End the Fed (Easing)?

This is the way the Fed ends its easing. Not with a bang but with a whimper.

With apologies to T.S. Eliot, the Fed doesn’t have to end its innovative asset-purchase program with grand announcements and immense bond sales. It could, of course. It could declare the end of quantitative easing tomorrow, and begin selling tens of billions of Treasuries every day to reduce rapidly its $3 trillion balance sheet. Such an approach would overwhelm the markets. There isn’t enough liquidity available to buy the Fed’s supply. Interest rates would spike and global markets would plunge.

So such an approach would destroy the US and world economy. The only asset that might appreciate in such a scenario would be cash, as interest rates would zoom upwards. For obvious reasons, the Fed is unlike to adopt such an extreme approach—“going from wild-turkey to cold-turkey,” as one Fed President has put it.

Instead, they are much more likely to simply reduce their asset purchases gradually, assessing the impact as the current $85-billion / month program goes to $60 billion and then $40 billion and so on. Most of the Fed’s debt matures in well under ten years.

The first step would be to lay out an exit plan and float it publically, as they did recently in the Wall Street Journal. But it took years to adopt our current monetary-policy mix. It’s likely to take years to get out of it as well.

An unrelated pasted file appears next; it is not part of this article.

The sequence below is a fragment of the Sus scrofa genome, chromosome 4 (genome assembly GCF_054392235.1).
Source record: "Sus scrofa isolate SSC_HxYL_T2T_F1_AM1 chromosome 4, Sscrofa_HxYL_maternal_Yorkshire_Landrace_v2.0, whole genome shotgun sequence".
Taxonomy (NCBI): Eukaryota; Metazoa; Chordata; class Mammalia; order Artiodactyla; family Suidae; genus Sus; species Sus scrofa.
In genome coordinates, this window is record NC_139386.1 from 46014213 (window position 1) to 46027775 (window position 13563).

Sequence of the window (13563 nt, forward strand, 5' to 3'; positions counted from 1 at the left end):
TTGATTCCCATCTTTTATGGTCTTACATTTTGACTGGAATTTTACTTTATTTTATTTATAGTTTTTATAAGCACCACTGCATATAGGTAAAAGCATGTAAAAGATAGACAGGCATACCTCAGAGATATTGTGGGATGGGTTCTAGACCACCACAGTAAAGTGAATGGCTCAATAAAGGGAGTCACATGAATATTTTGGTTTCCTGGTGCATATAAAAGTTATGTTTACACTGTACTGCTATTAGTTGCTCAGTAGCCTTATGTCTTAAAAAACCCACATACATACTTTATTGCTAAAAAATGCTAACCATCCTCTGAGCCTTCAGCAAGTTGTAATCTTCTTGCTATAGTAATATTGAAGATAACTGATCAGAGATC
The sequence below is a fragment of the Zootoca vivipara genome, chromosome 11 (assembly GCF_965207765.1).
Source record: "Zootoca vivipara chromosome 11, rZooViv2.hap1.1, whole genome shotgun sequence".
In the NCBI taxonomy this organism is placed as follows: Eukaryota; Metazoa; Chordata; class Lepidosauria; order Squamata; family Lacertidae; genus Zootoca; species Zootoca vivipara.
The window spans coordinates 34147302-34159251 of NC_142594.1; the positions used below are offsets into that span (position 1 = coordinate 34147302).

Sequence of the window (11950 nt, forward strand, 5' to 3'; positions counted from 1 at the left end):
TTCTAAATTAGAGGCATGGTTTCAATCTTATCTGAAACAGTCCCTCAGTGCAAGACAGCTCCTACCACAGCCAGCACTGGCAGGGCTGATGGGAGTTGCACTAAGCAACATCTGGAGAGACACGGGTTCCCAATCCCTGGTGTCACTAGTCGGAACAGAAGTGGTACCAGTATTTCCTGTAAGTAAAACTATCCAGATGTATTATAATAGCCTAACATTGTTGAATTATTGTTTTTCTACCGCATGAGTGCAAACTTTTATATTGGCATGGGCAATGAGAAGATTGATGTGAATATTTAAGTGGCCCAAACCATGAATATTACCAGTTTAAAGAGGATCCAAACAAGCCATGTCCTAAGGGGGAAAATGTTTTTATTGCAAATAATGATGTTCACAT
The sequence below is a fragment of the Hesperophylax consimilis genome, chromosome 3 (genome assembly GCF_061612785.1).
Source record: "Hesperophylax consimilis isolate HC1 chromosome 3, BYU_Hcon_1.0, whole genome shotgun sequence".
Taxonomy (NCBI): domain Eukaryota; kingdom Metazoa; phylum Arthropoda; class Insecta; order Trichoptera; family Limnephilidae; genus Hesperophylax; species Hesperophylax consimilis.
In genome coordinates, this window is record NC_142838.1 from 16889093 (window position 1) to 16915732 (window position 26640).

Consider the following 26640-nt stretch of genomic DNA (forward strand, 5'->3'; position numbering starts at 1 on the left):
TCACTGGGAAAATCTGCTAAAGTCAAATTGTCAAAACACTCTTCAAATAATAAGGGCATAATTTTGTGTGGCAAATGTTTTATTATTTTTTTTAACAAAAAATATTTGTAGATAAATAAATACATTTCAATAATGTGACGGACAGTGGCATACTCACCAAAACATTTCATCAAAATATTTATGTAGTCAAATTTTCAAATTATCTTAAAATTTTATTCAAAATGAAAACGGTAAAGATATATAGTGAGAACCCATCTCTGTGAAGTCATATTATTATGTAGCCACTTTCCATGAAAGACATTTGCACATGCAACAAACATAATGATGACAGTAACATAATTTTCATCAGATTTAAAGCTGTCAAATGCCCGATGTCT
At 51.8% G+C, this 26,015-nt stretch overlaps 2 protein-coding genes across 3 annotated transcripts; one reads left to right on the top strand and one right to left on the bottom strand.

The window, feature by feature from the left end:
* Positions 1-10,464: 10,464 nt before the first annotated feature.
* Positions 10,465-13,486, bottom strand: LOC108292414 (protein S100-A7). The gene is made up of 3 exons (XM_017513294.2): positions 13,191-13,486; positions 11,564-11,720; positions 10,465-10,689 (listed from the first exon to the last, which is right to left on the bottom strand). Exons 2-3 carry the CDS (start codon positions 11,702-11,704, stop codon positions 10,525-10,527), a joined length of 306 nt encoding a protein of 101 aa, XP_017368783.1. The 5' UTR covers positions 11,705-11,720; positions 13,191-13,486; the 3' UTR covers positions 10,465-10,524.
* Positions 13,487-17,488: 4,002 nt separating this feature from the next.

Douglas R. Tengdin, CFA

Chief Investment Officer

By |2013-05-13T10:18:25+00:00May 13th, 2013|Global Market Update|0 Comments

About the Author:

Mr. Tengdin is the Chief Investment Officer at Charter Trust Company and author of “The Global Market Update”. The audio version of each post can be heard on radio stations throughout New England every weekday. Mr. Tengdin graduated from Dartmouth College, Magna Cum Laude. He received his Master of Arts from Trinity Divinity School, Magna Cum Laude and received his Chartered Financial Analyst (CFA) designation in 1992. Mr. Tengdin has been managing investment portfolios for over 30 years, working for Bank of Boston, State Street Global Advisors, Citibank – Tunisia, and Banknorth Group. Throughout his career, Mr. Tengdin has emphasized helping clients manage their financial risks in difficult environments where they can profit from investing in diverse assets in diverse settings. - Leave a comment if you have any questions—I read them all! - And Follow me on Twitter @GlobalMarketUpd

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